Safe sleep for your baby.
It’s important all caregivers learn about safe sleep for babies.
In Pierce County, Sudden Infant Death Syndrome (SIDS) is one of the top 3 causes of infant death, with higher rates among African American and Native American/American Indian babies.
Compared to white infants, the ten-year rate is about 28% higher among African Americans and about 15% higher among American Indian/Alaskan Natives. The rate of SIDS among multi-racial infants is about 40% higher than among white infants.
What is SUID/SIDS?
Sudden Unexpected Infant Death (SUID) is the sudden, unexpected and unexplained death of babies under the age of 1. Types of SUID include:
- Accidental suffocation in a sleeping environment.
- Other deaths from unknown causes.
While scientists don’t know exactly what causes SUID, it usually happens in the baby’s sleep area.
The loss of an infant is tragic, but you can take steps to help prevent SUID.
Follow the ABCs of safe sleep
Ensure your baby has a safe place to sleep. Your baby should sleep:
- Alone—Place your baby on a safe, separate sleep surface. Your baby shouldn’t sleep in an adult bed, on a couch or on a chair. They should be completely alone—no siblings, pets or stuffed animals.
- Back—Every time you put your baby down to sleep, remember “backside down.” Do not place your baby on their tummy or side.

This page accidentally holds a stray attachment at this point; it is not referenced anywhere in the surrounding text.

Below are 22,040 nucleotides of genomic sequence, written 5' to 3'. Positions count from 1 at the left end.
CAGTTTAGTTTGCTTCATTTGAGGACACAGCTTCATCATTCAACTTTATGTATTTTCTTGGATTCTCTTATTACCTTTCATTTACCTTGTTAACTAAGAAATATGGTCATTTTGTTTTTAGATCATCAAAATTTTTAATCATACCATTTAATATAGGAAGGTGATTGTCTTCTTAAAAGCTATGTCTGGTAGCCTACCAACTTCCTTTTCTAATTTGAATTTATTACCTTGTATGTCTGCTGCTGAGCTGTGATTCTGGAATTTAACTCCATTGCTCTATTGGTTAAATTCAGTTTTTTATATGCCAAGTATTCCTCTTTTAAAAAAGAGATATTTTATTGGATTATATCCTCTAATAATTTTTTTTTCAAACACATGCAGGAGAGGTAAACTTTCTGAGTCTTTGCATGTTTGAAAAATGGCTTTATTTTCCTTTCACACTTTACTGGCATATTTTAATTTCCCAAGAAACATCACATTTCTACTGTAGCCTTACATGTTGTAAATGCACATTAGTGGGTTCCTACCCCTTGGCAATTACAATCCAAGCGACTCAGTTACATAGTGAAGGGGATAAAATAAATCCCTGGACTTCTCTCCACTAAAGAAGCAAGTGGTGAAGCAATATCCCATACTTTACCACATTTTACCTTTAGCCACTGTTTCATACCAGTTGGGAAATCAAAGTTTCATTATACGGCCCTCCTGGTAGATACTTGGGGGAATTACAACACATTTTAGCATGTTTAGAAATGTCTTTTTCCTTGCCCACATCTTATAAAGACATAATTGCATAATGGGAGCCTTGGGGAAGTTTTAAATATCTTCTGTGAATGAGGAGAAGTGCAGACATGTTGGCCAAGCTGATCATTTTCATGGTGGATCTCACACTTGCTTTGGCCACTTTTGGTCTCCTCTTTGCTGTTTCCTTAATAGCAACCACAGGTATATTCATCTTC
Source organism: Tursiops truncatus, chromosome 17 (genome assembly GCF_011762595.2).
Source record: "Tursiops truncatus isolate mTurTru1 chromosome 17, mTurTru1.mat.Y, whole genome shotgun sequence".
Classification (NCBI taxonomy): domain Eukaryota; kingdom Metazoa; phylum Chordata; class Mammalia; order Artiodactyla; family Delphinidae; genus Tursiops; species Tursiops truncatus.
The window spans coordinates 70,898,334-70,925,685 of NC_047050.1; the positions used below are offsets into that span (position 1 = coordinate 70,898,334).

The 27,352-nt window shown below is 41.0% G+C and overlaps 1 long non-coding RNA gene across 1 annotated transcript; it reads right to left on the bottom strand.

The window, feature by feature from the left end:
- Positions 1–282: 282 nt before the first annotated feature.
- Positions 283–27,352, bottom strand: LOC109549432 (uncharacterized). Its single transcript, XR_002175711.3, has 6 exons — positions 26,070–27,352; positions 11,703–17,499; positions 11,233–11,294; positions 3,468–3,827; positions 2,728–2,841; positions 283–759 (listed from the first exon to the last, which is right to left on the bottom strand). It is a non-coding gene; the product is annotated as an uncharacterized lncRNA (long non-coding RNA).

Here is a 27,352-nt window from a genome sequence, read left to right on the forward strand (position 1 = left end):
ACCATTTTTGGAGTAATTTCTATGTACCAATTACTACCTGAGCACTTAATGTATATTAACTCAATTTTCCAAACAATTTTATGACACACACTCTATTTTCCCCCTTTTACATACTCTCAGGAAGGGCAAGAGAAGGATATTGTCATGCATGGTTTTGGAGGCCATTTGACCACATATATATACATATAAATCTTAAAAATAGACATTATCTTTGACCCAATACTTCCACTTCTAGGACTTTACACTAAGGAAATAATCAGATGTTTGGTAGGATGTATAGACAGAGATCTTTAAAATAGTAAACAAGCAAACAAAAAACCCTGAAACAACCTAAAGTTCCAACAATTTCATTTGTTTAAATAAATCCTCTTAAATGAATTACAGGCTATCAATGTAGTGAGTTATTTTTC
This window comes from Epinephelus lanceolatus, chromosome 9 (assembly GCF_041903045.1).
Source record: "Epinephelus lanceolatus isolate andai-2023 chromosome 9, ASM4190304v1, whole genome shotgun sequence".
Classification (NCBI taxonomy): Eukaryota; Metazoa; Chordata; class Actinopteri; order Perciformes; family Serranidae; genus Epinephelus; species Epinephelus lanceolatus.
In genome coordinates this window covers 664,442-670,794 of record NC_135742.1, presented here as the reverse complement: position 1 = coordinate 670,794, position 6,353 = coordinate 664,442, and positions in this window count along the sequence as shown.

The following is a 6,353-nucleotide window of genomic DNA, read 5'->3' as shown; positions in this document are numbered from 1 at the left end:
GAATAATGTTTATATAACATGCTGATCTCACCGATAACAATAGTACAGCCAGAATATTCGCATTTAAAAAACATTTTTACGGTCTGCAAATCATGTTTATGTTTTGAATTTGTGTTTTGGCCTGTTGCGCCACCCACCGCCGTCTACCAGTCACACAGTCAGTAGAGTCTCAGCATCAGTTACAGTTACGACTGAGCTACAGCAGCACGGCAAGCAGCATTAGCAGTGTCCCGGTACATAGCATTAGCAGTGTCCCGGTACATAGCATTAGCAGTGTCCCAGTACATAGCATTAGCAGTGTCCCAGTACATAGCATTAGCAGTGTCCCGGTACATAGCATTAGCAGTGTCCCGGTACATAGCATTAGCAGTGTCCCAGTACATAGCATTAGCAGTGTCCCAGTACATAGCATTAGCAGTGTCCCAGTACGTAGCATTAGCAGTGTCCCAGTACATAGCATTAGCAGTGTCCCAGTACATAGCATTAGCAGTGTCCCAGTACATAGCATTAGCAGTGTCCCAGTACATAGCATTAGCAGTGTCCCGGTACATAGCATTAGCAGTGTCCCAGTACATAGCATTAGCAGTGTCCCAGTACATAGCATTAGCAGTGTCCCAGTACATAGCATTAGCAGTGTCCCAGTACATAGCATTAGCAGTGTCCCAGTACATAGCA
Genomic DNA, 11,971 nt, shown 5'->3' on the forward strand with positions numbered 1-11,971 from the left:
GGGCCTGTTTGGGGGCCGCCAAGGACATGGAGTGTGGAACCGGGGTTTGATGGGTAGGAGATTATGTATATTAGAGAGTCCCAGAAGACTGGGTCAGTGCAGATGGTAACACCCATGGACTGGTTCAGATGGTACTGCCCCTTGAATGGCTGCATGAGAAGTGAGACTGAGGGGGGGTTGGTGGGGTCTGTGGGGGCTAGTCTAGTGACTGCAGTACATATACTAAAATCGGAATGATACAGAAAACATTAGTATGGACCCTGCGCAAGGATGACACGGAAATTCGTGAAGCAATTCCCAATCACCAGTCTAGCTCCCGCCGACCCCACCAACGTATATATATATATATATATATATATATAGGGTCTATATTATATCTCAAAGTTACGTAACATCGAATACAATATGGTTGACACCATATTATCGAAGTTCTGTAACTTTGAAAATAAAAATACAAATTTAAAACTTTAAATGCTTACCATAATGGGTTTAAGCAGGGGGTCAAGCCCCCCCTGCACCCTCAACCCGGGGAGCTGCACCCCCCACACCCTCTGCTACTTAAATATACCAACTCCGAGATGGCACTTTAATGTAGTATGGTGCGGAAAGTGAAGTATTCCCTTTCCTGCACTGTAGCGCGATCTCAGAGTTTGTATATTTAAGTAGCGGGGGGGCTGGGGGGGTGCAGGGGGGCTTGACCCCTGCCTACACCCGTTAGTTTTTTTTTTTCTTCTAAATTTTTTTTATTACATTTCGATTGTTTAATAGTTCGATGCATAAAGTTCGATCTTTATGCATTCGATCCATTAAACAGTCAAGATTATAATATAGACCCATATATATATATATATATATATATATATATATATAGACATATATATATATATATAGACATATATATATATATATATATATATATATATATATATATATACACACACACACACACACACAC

- Crib—A safe crib has a firm, flat surface (a mattress in a safe crib). The mattress should be covered by a fitted sheet and have no other bedding or soft items.
Keep your baby safe
These additional steps protect your baby from SUID, encourage parental bonding, and improve your family’s health:
- Room share—When you sleep, have your baby sleep in your room. This is different than bed sharing. Babies still need their own safe sleep surface that follows the ABCs of safe sleep.
- Breastfeed—Breastfeeding your baby reduces the risk of SUID and has many other health benefits.
- Try a pacifier— Offer a pacifier at nap time and bedtime. You shouldn’t force a pacifier. If it falls out during sleep, you don’t need to put it back in.
- Avoid smoking, alcohol, and drug use—When you drink, smoke or use illegal drugs or marijuana during pregnancy (and after birth), you increase the risk of SUID. It hurts your baby when others in your home smoke.
Support for infant loss
People who have experienced this profound loss need the support of close friends and family. The TEARS Foundation’s Center for Child Loss and the Northwest Infant Survival and SIDS Alliance Healing Together program can help. They offer a pregnancy and infant loss support group in Puyallup the 3rd Monday each month from 6:30-8 p.m. If you’re interested, just show up or call (253) 200-0944 with any questions.
Contact us at email@example.com or (253) 649-1404.
- Infant sleep products: What’s safe and what’s not?
- Safe infant sleep updates for 2022: What you need to know to keep your baby safe—Mary Bridge
- Safe Sleep for parents and caregivers—CDC
- Safe to Sleep®—National Institute of Health
- Mary Bridge Center for Childhood Safety
- Northwest Infant Survival and SIDS Alliance